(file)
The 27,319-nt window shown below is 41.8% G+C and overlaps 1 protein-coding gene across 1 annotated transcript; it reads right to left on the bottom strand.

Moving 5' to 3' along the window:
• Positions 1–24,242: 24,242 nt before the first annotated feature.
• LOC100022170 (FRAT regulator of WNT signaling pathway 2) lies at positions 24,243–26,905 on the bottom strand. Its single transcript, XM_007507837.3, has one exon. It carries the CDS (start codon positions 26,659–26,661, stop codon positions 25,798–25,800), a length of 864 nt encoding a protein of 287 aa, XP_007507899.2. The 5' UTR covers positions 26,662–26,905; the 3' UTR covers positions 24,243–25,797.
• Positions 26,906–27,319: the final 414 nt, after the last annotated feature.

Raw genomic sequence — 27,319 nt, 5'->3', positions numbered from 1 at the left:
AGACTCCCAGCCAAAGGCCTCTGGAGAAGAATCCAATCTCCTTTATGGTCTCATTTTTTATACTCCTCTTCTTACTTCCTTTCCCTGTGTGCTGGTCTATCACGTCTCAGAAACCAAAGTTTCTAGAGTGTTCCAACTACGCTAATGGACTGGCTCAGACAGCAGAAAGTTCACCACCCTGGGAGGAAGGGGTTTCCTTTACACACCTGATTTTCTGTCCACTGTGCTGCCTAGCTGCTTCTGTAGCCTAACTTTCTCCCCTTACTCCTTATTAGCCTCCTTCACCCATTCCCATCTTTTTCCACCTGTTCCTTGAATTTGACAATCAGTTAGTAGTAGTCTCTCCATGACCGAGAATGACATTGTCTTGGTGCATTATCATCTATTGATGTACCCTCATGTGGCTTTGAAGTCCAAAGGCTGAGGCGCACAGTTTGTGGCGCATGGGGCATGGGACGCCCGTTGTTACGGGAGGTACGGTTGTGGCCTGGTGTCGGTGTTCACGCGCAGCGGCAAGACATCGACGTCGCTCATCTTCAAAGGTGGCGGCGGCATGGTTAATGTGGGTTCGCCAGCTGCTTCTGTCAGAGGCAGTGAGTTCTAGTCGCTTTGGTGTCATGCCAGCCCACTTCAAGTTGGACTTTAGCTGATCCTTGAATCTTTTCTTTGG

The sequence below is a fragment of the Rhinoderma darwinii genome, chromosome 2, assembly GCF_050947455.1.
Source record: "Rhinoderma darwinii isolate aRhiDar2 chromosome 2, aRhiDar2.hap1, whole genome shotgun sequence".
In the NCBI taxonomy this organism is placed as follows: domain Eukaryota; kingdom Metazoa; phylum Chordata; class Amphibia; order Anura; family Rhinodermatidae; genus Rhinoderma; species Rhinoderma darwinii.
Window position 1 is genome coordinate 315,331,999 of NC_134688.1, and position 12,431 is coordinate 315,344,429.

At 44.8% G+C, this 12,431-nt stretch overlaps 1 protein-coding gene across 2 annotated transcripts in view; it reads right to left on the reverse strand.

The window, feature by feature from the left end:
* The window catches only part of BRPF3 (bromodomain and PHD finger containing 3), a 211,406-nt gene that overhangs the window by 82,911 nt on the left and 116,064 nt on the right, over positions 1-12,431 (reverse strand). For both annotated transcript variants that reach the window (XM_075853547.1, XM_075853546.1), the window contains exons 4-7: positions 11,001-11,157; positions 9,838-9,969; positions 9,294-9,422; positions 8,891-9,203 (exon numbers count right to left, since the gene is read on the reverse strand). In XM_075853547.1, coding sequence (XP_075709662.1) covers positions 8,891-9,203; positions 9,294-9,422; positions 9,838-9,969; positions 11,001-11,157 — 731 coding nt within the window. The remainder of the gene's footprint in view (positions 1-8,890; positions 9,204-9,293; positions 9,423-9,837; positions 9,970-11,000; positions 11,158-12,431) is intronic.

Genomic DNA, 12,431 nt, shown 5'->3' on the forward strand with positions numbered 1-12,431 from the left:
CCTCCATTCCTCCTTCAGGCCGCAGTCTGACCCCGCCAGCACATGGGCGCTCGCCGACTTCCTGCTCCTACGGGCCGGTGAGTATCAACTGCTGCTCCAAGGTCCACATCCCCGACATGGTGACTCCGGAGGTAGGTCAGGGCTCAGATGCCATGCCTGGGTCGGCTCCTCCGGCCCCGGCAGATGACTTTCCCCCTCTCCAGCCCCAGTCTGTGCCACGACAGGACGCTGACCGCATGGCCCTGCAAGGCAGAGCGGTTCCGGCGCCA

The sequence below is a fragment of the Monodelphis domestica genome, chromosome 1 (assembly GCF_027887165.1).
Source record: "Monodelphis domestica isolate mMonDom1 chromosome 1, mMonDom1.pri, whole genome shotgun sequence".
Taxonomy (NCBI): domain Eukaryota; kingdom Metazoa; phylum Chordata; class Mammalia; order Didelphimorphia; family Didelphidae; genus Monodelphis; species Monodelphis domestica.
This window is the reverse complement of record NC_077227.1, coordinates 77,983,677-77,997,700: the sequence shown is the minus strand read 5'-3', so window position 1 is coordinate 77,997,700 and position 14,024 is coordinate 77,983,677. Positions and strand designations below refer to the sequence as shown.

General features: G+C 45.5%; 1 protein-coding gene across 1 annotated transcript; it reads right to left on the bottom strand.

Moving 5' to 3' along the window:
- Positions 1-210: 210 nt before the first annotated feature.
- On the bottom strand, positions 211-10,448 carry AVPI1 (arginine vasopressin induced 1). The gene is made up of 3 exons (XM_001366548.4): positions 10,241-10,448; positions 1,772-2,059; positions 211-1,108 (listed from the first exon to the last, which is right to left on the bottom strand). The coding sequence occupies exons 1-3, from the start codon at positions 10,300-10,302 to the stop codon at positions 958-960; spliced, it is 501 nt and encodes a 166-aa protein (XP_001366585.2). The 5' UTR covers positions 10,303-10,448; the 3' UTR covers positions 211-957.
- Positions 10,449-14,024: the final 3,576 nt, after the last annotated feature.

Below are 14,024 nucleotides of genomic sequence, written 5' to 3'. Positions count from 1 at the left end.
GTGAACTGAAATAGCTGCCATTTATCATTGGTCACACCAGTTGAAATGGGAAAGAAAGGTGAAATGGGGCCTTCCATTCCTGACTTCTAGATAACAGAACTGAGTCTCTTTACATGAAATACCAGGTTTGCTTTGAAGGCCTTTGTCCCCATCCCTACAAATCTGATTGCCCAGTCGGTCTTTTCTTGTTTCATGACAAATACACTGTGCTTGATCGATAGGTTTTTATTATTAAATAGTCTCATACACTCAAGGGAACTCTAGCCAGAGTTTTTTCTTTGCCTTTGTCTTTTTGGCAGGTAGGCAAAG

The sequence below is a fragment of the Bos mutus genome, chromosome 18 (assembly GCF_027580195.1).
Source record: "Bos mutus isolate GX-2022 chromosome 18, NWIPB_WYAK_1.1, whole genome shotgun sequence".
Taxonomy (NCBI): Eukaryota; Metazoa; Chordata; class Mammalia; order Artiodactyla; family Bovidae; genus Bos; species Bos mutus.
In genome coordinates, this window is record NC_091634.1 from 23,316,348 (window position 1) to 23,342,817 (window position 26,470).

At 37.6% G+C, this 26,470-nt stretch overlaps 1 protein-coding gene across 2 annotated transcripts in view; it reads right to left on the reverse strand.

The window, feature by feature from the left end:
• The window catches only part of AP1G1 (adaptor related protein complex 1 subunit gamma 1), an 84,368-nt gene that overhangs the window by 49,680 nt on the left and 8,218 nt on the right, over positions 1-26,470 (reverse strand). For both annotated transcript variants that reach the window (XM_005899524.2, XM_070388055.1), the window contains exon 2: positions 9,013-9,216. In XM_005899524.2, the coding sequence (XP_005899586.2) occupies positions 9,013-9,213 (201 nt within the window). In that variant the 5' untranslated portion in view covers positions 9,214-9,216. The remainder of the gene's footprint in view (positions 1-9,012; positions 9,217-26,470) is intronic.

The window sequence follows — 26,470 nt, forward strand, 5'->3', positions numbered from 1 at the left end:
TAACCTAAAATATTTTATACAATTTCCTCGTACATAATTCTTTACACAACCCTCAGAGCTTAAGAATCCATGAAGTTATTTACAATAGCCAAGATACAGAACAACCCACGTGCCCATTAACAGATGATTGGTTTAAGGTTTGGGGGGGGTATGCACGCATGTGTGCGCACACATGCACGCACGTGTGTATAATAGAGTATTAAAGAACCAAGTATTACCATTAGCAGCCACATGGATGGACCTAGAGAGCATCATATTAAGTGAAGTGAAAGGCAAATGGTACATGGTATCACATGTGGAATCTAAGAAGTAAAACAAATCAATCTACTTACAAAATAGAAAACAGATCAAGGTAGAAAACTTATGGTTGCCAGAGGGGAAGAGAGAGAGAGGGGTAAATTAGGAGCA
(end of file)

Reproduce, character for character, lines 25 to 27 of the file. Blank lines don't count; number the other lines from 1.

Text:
- Positions 10,449-14,024: the final 3,576 nt, after the last annotated feature.

Below are 14,024 nucleotides of genomic sequence, written 5' to 3'. Positions count from 1 at the left end.
GTGAACTGAAATAGCTGCCATTTATCATTGGTCACACCAGTTGAAATGGGAAAGAAAGGTGAAATGGGGCCTTCCATTCCTGACTTCTAGATAACAGAACTGAGTCTCTTTACATGAAATACCAGGTTTGCTTTGAAGGCCTTTGTCCCCATCCCTACAAATCTGATTGCCCAGTCGGTCTTTTCTTGTTTCATGACAAATACACTGTGCTTGATCGATAGGTTTTTATTATTAAATAGTCTCATACACTCAAGGGAACTCTAGCCAGAGTTTTTTCTTTGCCTTTGTCTTTTTGGCAGGTAGGCAAAG